For youth to keep their seats when an old man appear'd. I KNOW no evil under the sun so great as the abuse of the understanding, and yet there is no one vice more common. It has diffased itself through both sexes, and all qualities of mankind; and there is hardly that person to be found, who is not more concerned for the reputation of wit and sense, than of honesty and virtue. But this unbappy affectation of being wise rather than honest, witty than good natured, is the source of most of the ill habits of life. Such false impressions are owing to the abandoned writings means destroy, a stranger at last undertook it, on the promise of reward; and immediately taking a tabret and pipe, the rats followed his music to the river, where they were all drowned; but being denied his reward, he left the town in a rage, and threatened revenge ; accordingly, he returned next year, and by the same music enticed most of the children of the town after him to the mouth of a great cave on the top of a neighbouring hill called Koppelberg, where he and they entered, but were never more heard of. In remembrance of this sad accident, the citizens, for many years after, dated all their public writings from the day they lost their children, as appears by many old deeds and records. They still call the street through which the children passed, Tabret Street and at the mouth of the cave there is a monument of stone, with an inscription in barbarous Latin verse, giving an account of this tragical story, by which the citizens lost 130 boys. The queen's gardeners.

of men of wit, and the awkward imitation of the rest of mankind.

For this reason, Sir ROGER was saying last night, that he was of opinion none but inen of fine parts deserve to be hanged. The reflections of such men are so delicate upon all occurrences which they are concerned in, that they should be exposed to more than ordinary infamy and punishment, for offending against such quick admonitions as their own souls give them, and blunting the fine edge of their minds in, such a manner, that they are no more sbocked at vice and folly than men of slower capacities. There is no greater monster in being, than a very ill man of great parts. He lives like a man in a palsy, with one side of him dead. While perhaps he enjoys the satisfaction of luxury, of wealth, of ambition, he has lost the taste of good will, of friendship, of innocence. Scarecrow, the beggar in Linooln's Inn Fields, who disabled himself in his right leg, and asks alms all day to get himself a warm supper and a trull at night, is not half so despicable a wretch as such a man of sense. The beggar has no relish above sensations; he finds rest more agreeable than motion; and while he has a warm fire and his doxy, never reflects that he deserves to be whipped. Every man who terminates his satisfactions and enjoyments within the supply of his own necessities and passions, is, says Sir Roger, in my eye, as poor a rogue as Scarecrow. “But," continued he,“ for the loss of public and private virtue we are beholden to your men of fine parts forsooth: it is with them no matter what is done, so it be done with an air. But to me, who am so whimsical in a corrupt age as to act according to nature and reason, a selfish man, in the most shining circumstance and equipage, appears in the same condition with the fellow abovementioned, but more contemptible in proportion to what more he robs the public of, and enjoys above him. " I lay it down therefore for a rule, that the whole man is to move together; that every action of any importance is to have a prospect of public good; and that the general tendency of our indifferent actions ought to be agreeable to the dictates of reason, of religion, of good breeding; without this, a man, as I have before hinted, is hopping instead of walking, he is not in his entire and proper motion.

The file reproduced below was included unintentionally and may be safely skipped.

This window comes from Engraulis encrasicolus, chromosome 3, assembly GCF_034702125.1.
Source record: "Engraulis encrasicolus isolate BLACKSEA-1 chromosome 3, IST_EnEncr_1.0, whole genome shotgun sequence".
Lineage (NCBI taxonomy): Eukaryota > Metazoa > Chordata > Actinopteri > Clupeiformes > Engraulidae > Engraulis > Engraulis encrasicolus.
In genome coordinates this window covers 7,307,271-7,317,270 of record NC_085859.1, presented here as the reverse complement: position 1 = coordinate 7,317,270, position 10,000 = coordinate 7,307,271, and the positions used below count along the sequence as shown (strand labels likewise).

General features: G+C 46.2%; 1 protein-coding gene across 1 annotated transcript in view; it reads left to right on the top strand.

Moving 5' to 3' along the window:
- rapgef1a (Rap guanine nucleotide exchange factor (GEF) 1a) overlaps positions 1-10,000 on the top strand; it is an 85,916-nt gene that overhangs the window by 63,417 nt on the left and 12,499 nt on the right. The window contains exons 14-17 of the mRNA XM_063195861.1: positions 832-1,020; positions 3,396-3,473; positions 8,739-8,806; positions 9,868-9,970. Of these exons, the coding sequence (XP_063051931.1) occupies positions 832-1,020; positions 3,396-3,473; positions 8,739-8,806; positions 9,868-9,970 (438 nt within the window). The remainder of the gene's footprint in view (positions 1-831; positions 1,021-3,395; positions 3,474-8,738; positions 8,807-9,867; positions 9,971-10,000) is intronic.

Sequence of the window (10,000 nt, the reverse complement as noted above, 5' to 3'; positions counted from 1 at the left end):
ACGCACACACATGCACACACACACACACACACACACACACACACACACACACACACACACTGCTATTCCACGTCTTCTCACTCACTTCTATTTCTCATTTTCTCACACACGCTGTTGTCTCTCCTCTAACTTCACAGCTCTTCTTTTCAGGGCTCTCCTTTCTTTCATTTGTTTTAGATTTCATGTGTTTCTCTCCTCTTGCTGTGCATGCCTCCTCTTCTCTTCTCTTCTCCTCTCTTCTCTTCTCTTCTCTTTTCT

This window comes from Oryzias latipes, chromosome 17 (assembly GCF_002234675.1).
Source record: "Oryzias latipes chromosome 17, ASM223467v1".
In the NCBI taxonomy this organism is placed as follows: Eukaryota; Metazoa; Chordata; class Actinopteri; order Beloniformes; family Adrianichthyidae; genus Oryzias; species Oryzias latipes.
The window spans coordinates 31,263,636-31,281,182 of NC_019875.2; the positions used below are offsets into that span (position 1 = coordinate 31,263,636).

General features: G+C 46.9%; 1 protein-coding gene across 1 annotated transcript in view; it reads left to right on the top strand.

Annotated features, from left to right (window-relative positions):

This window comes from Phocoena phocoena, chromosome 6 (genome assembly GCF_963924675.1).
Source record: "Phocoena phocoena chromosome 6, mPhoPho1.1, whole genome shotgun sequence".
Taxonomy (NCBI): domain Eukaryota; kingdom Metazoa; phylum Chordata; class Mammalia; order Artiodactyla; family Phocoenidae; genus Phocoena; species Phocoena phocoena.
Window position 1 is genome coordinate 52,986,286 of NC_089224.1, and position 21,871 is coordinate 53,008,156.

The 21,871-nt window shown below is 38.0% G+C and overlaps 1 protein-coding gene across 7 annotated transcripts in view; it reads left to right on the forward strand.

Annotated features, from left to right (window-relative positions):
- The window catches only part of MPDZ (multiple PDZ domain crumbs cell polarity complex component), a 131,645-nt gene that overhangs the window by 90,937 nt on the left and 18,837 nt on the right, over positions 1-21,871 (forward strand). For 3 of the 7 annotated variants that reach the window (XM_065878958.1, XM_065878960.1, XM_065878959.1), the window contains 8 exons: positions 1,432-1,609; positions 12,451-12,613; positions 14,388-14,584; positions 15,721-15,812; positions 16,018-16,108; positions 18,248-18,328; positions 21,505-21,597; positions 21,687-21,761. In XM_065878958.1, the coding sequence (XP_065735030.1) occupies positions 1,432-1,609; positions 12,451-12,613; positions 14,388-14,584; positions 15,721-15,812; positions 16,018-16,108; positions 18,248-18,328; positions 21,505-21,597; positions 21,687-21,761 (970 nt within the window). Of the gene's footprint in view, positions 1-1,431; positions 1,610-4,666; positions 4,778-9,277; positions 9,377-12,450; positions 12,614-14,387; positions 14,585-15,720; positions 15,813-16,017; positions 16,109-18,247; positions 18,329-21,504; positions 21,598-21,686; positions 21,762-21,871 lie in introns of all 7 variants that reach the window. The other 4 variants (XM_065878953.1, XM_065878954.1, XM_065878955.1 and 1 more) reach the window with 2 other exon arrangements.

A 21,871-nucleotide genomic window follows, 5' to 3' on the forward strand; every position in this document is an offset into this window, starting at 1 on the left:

While the honest knight was thus bewildering bimself in good starts, I looked attentively upon him, which made him, I thought, collect his mind a little. What I am at,” says he, “ is to represent, that I am of opinion, to polish our understandings, and neglect our manners, is of all things the most inexcusable. Reason should govern passion, but instead that, you see,

it is often subservient to it; and, as unaccountable as one would think it, a wise man is not always a good man." This degeneracy is not only